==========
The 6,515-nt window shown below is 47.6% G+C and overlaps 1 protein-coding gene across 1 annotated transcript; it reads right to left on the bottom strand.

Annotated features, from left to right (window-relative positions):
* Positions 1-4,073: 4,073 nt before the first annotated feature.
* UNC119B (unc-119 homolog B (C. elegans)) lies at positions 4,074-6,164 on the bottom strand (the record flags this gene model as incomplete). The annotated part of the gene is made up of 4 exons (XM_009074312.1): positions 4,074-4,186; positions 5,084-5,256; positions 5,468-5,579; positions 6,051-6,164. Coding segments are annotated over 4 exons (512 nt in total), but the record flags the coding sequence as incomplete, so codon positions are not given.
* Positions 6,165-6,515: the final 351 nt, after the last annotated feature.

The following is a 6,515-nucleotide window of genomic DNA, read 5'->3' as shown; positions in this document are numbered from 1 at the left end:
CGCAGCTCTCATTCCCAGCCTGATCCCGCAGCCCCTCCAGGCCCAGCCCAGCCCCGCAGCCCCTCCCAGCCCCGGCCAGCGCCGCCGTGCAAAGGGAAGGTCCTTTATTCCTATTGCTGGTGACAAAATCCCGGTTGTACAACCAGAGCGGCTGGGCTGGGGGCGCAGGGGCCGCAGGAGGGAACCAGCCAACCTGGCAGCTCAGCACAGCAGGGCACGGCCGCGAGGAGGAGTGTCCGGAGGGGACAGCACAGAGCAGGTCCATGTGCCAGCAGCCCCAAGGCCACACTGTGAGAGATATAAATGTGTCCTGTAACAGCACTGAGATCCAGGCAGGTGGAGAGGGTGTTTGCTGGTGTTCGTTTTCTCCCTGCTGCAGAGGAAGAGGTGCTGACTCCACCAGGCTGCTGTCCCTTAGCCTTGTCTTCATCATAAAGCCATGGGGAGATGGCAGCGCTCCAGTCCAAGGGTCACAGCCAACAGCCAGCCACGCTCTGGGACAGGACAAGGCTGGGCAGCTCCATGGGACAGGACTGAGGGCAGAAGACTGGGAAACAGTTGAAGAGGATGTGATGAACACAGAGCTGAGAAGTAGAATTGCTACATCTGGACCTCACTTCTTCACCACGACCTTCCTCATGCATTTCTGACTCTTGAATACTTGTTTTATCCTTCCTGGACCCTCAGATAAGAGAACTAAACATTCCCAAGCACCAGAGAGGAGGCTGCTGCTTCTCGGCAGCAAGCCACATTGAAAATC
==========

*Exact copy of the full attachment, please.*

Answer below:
The 6,515-nt window shown below is 47.6% G+C and overlaps 1 protein-coding gene across 1 annotated transcript; it reads right to left on the bottom strand.

Annotated features, from left to right (window-relative positions):
* Positions 1-4,073: 4,073 nt before the first annotated feature.
* UNC119B (unc-119 homolog B (C. elegans)) lies at positions 4,074-6,164 on the bottom strand (the record flags this gene model as incomplete). The annotated part of the gene is made up of 4 exons (XM_009074312.1): positions 4,074-4,186; positions 5,084-5,256; positions 5,468-5,579; positions 6,051-6,164. Coding segments are annotated over 4 exons (512 nt in total), but the record flags the coding sequence as incomplete, so codon positions are not given.
* Positions 6,165-6,515: the final 351 nt, after the last annotated feature.

The following is a 6,515-nucleotide window of genomic DNA, read 5'->3' as shown; positions in this document are numbered from 1 at the left end:
CGCAGCTCTCATTCCCAGCCTGATCCCGCAGCCCCTCCAGGCCCAGCCCAGCCCCGCAGCCCCTCCCAGCCCCGGCCAGCGCCGCCGTGCAAAGGGAAGGTCCTTTATTCCTATTGCTGGTGACAAAATCCCGGTTGTACAACCAGAGCGGCTGGGCTGGGGGCGCAGGGGCCGCAGGAGGGAACCAGCCAACCTGGCAGCTCAGCACAGCAGGGCACGGCCGCGAGGAGGAGTGTCCGGAGGGGACAGCACAGAGCAGGTCCATGTGCCAGCAGCCCCAAGGCCACACTGTGAGAGATATAAATGTGTCCTGTAACAGCACTGAGATCCAGGCAGGTGGAGAGGGTGTTTGCTGGTGTTCGTTTTCTCCCTGCTGCAGAGGAAGAGGTGCTGACTCCACCAGGCTGCTGTCCCTTAGCCTTGTCTTCATCATAAAGCCATGGGGAGATGGCAGCGCTCCAGTCCAAGGGTCACAGCCAACAGCCAGCCACGCTCTGGGACAGGACAAGGCTGGGCAGCTCCATGGGACAGGACTGAGGGCAGAAGACTGGGAAACAGTTGAAGAGGATGTGATGAACACAGAGCTGAGAAGTAGAATTGCTACATCTGGACCTCACTTCTTCACCACGACCTTCCTCATGCATTTCTGACTCTTGAATACTTGTTTTATCCTTCCTGGACCCTCAGATAAGAGAACTAAACATTCCCAAGCACCAGAGAGGAGGCTGCTGCTTCTCGGCAGCAAGCCACATTGAAAATC